Anxiety and Faith
By: The Rev. Laura Brekke
Faith. When I read today’s Gospel passage I am struck by the juxtaposition of anxiety and faith. “Do not be afraid, little flock,” Jesus counsels the disciples in the first verse. Here he acknowledges that fear is a real and present companion for his followers, then and now.
We need to hear this reassurance often. Do not be afraid. With “Brexit” and the possibility of a global recession looming, with xenophobic politicians spewing hate across television, with acts of international and domestic terrorism shaking our sense of security, we need to hear Jesus’ voice calmly inviting us to lay our anxiety and fear at the foot of the cross. Do not be afraid. In the lectionary text last week, Jesus gives the examples of the lilies of the field—who have no anxiety about market shares or college loans—who worry not, for God has provided for all their needs. “But God so clothes the grasses of the field, which is alive today and tomorrow is thrown into the oven, how much more will he clothe you—ye of little faith!” (Luke 12:28)
Jesus followers were anxious. They were worried. Worried about Roman oppressors hurting them and their families. Worried about where their next meal will come from, and how they’re going to provide for themselves and the future. Worried about God’s anger. Worried about the state of the world, full to bursting with injustice.
Let me tell you something: I know a thing or two about worry. I was brought up on the firm ground of Murphy’s Law: If it can go wrong it will, so plan for the worst and hope for the best. But mostly just expect the worst. Brene Brown calls this the constant fear of doom anxiety, and it is a powerful block that keeps people from taking risks, from being authentic and vulnerable. I have caught myself daydreaming about getting married and having kids, but the day dreams aren’t happily ever afters. Someone always gets cancer, or dies tragically, or runs away. I don’t want those things to happen in my daydream future (or real-life future!), but my anxiety—my fear—invades my imagination and I cannot believe that I could have happiness without doom hard on my heels. Better to expect the terrible – cancer, illness, and suffering than to be blindsided by it.
Except, living in a constant state of anxiety steals your joy. When you are always worried, always waiting for the shoe to drop, you cannot fully appreciate the moments of happiness as they arrive. Holding my newborn niece is marred by my worry for the world she’s born into. Rejoicing with a friend’s pregnancy is tainted by my anxiety over all the health problems pregnancy can cause. Life is always bittersweet, since you mar your happiness with the overhanging sense of dread. And that fear is not what God desire for us. That fear—that need to control the variables to prepare for the potential doom–that’s not the freedom that Jesus gives us.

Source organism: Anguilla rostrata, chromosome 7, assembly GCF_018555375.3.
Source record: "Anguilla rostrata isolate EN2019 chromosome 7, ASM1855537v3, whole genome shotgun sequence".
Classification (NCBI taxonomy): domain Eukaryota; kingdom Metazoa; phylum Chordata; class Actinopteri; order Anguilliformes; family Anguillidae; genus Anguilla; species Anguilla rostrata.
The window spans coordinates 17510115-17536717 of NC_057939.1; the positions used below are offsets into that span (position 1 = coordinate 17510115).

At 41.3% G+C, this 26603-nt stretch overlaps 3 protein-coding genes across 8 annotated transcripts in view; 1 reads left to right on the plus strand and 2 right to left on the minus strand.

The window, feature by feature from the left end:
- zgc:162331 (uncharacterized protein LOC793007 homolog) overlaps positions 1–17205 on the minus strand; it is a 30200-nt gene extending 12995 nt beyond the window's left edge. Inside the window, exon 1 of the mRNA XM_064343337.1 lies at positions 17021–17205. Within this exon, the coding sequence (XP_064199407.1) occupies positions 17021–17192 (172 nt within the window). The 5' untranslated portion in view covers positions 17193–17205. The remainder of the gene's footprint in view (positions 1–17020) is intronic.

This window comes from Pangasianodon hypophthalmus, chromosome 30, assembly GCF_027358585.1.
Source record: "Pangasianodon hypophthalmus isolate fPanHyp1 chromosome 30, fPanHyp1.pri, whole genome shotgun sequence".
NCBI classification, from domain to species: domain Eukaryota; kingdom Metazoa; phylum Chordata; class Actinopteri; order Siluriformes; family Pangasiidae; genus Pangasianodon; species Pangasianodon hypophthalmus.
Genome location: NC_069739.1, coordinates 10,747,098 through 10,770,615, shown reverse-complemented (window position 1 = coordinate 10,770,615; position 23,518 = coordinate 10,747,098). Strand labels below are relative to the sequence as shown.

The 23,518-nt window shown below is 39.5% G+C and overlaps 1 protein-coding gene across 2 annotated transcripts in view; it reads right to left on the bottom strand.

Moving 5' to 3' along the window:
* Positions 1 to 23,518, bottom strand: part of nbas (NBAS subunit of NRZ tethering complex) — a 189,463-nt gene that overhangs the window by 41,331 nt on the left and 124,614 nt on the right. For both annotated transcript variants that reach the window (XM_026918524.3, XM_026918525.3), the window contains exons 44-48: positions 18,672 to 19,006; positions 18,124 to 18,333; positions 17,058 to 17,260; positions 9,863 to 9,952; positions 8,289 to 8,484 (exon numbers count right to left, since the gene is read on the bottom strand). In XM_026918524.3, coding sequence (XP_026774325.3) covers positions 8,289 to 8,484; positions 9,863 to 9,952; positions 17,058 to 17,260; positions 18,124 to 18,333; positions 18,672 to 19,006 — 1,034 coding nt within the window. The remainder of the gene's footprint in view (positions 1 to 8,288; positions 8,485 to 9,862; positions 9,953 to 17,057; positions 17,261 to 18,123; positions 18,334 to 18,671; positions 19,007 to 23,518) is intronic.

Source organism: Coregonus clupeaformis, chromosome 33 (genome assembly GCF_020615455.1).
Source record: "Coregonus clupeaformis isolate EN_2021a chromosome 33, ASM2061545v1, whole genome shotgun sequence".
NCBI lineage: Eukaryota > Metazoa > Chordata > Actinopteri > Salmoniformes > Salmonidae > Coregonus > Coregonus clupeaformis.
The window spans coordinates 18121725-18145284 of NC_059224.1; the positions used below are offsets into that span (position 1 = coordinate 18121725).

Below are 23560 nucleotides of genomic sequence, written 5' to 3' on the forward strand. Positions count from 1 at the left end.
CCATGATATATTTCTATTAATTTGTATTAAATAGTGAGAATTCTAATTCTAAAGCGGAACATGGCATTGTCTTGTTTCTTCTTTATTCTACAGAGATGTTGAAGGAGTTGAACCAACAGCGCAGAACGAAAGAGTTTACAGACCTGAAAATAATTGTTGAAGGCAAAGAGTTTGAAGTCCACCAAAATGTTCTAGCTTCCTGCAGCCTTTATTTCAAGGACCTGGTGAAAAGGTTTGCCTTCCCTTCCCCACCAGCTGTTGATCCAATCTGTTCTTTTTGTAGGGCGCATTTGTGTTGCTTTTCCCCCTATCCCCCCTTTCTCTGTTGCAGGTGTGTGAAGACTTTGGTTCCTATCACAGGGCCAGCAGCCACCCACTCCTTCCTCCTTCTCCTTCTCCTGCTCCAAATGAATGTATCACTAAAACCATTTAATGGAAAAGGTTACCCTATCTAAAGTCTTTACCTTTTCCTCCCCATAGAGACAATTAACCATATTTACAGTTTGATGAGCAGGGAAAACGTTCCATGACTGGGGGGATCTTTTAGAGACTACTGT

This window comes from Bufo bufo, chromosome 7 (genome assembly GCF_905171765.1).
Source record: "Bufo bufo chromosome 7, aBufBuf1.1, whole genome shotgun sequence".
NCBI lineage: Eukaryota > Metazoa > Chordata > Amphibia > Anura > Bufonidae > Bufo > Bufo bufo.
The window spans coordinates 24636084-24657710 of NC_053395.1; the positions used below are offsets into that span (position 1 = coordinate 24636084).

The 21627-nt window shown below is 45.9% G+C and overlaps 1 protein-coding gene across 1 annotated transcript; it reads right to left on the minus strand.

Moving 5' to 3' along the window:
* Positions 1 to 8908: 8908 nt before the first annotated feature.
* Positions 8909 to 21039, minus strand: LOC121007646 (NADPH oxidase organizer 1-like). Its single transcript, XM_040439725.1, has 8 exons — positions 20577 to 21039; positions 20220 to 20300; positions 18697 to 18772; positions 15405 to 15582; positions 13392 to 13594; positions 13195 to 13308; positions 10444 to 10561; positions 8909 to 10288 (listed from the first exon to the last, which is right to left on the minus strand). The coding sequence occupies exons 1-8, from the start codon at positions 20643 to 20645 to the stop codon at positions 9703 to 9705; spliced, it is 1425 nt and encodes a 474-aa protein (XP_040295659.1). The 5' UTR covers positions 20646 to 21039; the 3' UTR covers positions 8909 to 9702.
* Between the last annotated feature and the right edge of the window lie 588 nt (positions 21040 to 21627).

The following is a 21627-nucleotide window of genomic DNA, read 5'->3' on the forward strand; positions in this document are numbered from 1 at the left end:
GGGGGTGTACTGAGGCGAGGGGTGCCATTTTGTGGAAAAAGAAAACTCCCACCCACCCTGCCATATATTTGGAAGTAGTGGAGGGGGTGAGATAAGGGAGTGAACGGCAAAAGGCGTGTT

When Jesus tells us “do not be afraid,” he invites us to divest ourselves of our fear and our control. Sell our possessions, give the money to the needy, for those things will not save us. Our control over our wealth will not save us. Only God, whose good pleasure it is, will give us the kingdom. We cannot replace anxiety with inactive calm. We cannot replace fear with our desire to control outcomes. Fear must be replaced by trust and faithful action.
The second part of our Gospel reading us about action. It’s about being alert for the Master, even when we don’t expect him. I am again reminded that faith and action cannot be divorced. If we are to live in a way that is fearless, then we must do the work of the kingdom that God promises to give to us. We must have our lamps lit and be dressed to serve. We must be about the work of the faithful—of feeding the hungry, clothing the naked and setting the captives free—even when we don’t feel like Jesus is going to come knocking anytime soon.
Faithful action is the result of laying down our fear and replacing it with trust. We trust that the Master will come, so we ready the house. We go about the tasks that the Master left for us to do. And if we are caught up in our faithful action when the Master return we will be blessed. In Jesus’ parable, the slaves who were up ready to serve the late-returning Master were rewarded with the Master cooking them a meal—a countercultural gospel indeed! We are reminded that we will not know God’s timing, so we should expect God always; work and live faithfully always. In this we shall be blessed.
We cannot control the world. We cannot manage terrorism away. We cannot protect ourselves by moving our global investments from Great Britain to India. We cannot protect ourselves from every act of gun violence, or every mutinous cancer cell, or every painful heartbreak. We have to loosen our grip on control, and listen to Jesus words, “do not be afraid.” Fear must turn to trust, and trust must grow into faithful action, building the kingdom that it is God’s good pleasure to give us.
The Rev. Laura Brekke is an ordained minister in the Presbyterian Church (USA) currently serving as a Campus Minister and Director of Religious Diversity at Santa Clara University, a Jesuit Catholic university in California. Her research and programmatic work are focused on interfaith dialogue and intersectional identity. She studied History and Creative Writing at Queens University of Charlotte, and earned her Masters of Divinity form Emory University. When she’s not hurrying across campus, she is an avid reader, writer, and book reviewer.